The way consumers pay for products has evolved, and that change has trickled down to the automotive retail industry. As a result, dealerships may need to assess their payment methods to ensure they are offering the right ones for today’s car buyers.
On this subject, Podium surveyed 1,041 consumers across the United States and Australia for an ebook on preferred payment methods. The goal was to understand which payment methods local businesses should utilize, and how.
“With the current digital transformation and pressures of a pandemic, payments have changed from ‘how you get paid’ to playing a critical role in your customer experience,” said Podium in its report.
The report found that 25% of customers will abandon a transaction if their preferred payment methods are not offered, while three out of four consumers feel changes made to their preferred payment methods due to the pandemic are likely to remain. Furthermore, consumers increasingly want digital payment options, including things like website payments, mobile wallets (such as Apple Pay or Google Pay), direct pay platforms (such as Venmo or PayPal), and text links.
Podium notes that “customers are increasingly demanding that businesses provide payment options that enhance their overall experience and allow them to continue the conversation beyond the point of sale.”
Based on data from the report, the top two factors that consumers take into consideration when buying a local business or service provider are: customer service (60%) and convenient payment options (41%). Only 14% selected loyalty programs as their top factor, and only 10% discounts.
Specific to U.S. consumers buying from local businesses, 43% are more comfortable swiping their credit card than using cash, and 53% prefer swiping their credit card to reading it out over the phone.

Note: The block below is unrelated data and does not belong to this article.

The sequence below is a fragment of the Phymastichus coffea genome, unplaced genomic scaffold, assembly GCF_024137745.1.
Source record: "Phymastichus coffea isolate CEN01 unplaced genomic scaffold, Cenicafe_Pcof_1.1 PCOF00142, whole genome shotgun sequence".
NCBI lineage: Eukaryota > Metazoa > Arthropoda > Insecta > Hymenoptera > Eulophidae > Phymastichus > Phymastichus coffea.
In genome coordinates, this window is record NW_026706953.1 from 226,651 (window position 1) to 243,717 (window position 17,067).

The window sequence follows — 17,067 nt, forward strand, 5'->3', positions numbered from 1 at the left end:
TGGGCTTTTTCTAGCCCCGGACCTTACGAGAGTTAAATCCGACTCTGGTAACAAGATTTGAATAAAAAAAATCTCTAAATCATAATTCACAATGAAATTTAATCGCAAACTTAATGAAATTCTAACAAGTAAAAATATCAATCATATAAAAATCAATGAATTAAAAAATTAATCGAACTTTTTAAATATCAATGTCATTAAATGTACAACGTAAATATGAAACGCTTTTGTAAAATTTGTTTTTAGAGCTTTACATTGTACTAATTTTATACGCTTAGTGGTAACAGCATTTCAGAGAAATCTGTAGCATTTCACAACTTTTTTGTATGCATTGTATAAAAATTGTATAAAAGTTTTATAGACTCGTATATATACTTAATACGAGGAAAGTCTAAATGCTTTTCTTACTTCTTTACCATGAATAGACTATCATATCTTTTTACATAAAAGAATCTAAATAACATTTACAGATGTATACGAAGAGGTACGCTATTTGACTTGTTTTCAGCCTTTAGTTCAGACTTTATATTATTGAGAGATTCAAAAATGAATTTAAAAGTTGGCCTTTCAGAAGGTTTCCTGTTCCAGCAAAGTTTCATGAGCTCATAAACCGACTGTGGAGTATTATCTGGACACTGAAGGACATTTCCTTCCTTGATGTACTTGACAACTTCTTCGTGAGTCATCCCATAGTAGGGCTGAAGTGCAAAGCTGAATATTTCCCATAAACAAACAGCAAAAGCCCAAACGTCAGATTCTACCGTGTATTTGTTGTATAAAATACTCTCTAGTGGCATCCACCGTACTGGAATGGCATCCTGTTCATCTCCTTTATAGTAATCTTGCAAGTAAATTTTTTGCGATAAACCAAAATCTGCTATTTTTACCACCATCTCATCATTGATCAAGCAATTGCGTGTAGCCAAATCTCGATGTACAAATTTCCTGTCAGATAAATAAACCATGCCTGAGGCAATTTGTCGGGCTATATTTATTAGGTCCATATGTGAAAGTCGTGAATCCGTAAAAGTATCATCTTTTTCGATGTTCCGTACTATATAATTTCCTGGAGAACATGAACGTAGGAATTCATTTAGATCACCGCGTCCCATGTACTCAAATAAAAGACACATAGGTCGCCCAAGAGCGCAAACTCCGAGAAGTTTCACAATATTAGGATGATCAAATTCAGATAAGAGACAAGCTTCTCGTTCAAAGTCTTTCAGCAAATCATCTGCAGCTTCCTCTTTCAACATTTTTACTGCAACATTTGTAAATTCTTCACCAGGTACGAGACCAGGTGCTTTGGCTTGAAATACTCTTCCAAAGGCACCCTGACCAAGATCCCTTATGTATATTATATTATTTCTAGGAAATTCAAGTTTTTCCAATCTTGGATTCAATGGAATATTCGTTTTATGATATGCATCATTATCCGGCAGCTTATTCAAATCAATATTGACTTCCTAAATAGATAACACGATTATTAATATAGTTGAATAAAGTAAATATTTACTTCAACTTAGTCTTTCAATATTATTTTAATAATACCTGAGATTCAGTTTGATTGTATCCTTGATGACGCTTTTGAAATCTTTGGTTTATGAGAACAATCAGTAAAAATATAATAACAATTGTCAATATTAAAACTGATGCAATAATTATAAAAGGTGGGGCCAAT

Payment methods also differ by group, such as age/generation (millennials, Gen X and Gen Z consumers), high frequency shoppers, and high-income consumers.
According to Podium, “Consumers under aged 55 have an 89% higher affinity for digital receipts than consumers aged 55 and above.” They are also three times more likely than consumers aged 55 and over to abandon a transaction with a local business because their preferred payment method was not available.
Overall, 73.8% of consumers want local businesses to continue to offer contactless payment options, and 58% of high-income consumers are likely to avoid businesses that do not offer these methods.
“It’s clear that new payment methods are here, and customers are experimenting with them. Local businesses have to adapt quickly to their customers’ ever-changing preferences and anticipate their expectations,” said Podium in its report. If they don’t, they run the risk of becoming irrelevant.”
And in terms of payment methods, that means losing revenue.